They’re all good judges, but for what it’s worth, I hope President Trump nominates Amy Coney Barrett to be the next justice on the Supreme Court.
… The way Senate Democrats treated Barrett last autumn — in particular, Senator Dianne Feinstein’s argument that Barrett was simply too religious and too devoutly Catholic to serve on the bench, declaring, “the dogma lives loudly within you,” revealed an argument this country needs to have: whether the country accepts deeply religious people in positions of legal authority.
… I don’t think you have to look too hard to find progressives who believe, more or less, that devout Catholics — perhaps devout Christians of any stripe — simply can’t be trusted to rule on the law and should be prevented from serving in the judiciary whenever possible. A Catholic judge can insist, loudly and often, that they believe their role as a judge is to rule on the law and the Constitution alone, and that while their faith no doubt shapes their values and their worldview — as much as any religion, philosophy, or atheism shapes the values and worldview of any other judge — and some progressives will insist it’s all a ruse. Some are determined to see any religiously active Christians as theocrats in black robes. (As this 2007 cartoon demonstrates, the arguments are sometimes not that subtle at all; merely an affiliation with a Catholic faith makes you an agent of the Pope.)
You know that if Barrett is the nominee, someone on the Left will make an openly sexist criticism. You know her seven children will be discussed in depth. You know that someone will inevitably make an argument that amounts to, “Look, if we’re going to allow Catholics to be judges, they at least have to be lapsed Catholics.”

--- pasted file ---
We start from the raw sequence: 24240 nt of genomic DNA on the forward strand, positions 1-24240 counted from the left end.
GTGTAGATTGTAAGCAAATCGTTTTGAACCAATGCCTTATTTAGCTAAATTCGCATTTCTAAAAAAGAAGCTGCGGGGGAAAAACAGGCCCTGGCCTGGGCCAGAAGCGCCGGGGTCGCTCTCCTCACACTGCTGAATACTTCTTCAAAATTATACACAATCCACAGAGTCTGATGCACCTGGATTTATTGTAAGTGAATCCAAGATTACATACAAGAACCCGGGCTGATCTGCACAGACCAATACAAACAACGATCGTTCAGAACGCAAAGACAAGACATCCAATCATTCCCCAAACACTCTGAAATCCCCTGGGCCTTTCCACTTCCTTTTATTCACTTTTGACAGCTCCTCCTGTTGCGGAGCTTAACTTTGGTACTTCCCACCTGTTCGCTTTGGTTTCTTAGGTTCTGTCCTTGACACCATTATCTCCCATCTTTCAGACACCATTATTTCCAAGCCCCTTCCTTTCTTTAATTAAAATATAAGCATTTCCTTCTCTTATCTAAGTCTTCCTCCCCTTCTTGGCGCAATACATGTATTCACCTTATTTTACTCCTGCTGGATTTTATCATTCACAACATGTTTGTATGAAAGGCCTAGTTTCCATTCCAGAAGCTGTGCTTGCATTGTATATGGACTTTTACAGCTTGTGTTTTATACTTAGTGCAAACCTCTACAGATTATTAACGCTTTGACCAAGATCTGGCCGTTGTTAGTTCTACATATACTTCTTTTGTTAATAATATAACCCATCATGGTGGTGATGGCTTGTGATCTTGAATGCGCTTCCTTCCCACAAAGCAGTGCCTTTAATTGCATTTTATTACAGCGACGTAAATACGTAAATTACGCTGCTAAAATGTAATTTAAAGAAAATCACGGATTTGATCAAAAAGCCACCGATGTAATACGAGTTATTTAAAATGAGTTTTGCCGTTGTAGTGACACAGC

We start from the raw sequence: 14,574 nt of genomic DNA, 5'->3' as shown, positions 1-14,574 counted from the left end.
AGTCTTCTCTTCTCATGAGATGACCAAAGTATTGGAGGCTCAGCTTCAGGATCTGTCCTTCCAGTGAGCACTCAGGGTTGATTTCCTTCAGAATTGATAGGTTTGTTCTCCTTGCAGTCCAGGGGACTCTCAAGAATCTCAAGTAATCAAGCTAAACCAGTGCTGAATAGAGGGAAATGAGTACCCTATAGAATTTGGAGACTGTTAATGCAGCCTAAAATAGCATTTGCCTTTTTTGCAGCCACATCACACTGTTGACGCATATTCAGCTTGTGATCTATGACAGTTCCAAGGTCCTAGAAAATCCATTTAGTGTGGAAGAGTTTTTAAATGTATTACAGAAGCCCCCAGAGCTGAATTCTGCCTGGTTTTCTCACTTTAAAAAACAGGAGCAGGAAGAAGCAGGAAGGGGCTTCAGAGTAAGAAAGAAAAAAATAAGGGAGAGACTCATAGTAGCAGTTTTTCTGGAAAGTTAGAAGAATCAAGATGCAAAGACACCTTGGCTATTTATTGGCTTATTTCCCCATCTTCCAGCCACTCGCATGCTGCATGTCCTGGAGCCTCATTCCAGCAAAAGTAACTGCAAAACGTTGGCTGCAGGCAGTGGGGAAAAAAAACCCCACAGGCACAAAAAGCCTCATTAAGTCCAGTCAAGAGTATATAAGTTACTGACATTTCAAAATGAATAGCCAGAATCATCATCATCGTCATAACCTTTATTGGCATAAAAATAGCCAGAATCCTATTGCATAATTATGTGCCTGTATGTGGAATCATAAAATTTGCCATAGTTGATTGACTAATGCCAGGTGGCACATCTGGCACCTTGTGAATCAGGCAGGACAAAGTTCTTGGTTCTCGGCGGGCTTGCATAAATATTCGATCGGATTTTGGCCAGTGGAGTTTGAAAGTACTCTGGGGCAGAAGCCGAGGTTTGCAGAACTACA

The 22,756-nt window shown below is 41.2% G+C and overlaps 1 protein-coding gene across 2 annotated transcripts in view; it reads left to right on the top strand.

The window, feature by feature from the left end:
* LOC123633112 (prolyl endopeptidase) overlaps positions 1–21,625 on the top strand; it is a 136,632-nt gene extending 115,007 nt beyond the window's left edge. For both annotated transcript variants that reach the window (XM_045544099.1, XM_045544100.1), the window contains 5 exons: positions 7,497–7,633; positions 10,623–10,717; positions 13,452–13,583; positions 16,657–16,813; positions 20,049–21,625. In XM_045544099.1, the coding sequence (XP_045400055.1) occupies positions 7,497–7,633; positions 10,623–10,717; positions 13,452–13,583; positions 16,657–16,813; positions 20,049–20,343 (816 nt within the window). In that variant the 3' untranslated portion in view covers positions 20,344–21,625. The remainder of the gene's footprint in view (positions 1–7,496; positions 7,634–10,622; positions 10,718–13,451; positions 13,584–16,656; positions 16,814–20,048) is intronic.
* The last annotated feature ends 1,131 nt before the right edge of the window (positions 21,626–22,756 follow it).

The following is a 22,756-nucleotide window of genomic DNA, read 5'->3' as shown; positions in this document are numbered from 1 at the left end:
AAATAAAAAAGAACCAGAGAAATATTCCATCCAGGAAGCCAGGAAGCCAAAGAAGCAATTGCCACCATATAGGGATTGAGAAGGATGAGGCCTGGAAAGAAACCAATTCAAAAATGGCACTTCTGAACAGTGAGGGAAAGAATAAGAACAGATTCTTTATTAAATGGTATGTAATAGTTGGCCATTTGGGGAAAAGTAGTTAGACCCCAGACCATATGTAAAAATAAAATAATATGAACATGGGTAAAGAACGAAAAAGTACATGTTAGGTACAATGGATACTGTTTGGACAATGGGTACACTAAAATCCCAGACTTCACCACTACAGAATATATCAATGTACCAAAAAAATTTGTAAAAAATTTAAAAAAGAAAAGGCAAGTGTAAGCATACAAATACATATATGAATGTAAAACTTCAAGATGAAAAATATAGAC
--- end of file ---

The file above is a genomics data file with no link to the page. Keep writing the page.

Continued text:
Why do some progressives see Catholics and/or Christians as aspiring dictators from the bench, eager to toss away any established rights, established traditions, and impose an oppressive doctrine on the entire country and stifle dissent and differing points of view?
Because that’s how some progressives see the role of the judiciary.
Jim Geraghty (boldface added)
I have already given my reasons why I hope President Trump does not nominate Judge Barrett for this vacancy, and neither Geraghty nor Rod Dreher have persuaded me that “teachable moment” outweighs “vicious bloodbath.”
But the text that I’ve boldfaced alludes to a blind spot that drives me nuts: the idea that there is neutral ground, and that our judges should be picked from there.
There is no neutral ground. That’s not a “this is war, so pick your side” statement. It’s a statement about the formation of educated, balanced and strong adults, from which sizable group we pick things like Supreme Court justices (and, normally, Presidents).
If there are any amnesiacs, who’ve truly lost the conceptual screen through which they sift reality (at least by default, and subject to changes of mind), they will not be chosen by any President who wants to leave a print on the judiciary, which is to say “by any President.”
Some remaining choices are candidates who know they have a screen through which they sift reality but lie about it, and those who have a screen through which they sift reality but don’t realize it.
I think a candidate who’s honest about his deepest personal commitments and plausibly promises to distinguish them from the law is the best choice of the three.
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The waters are out and no human force can turn them back, but I do not see why as we go with the stream we need sing Hallelujah to the river god.
(Sir James Fitzjames Stephen)
Reality is that which, when you stop believing in it, doesn’t go away.
(Philip K. Dick)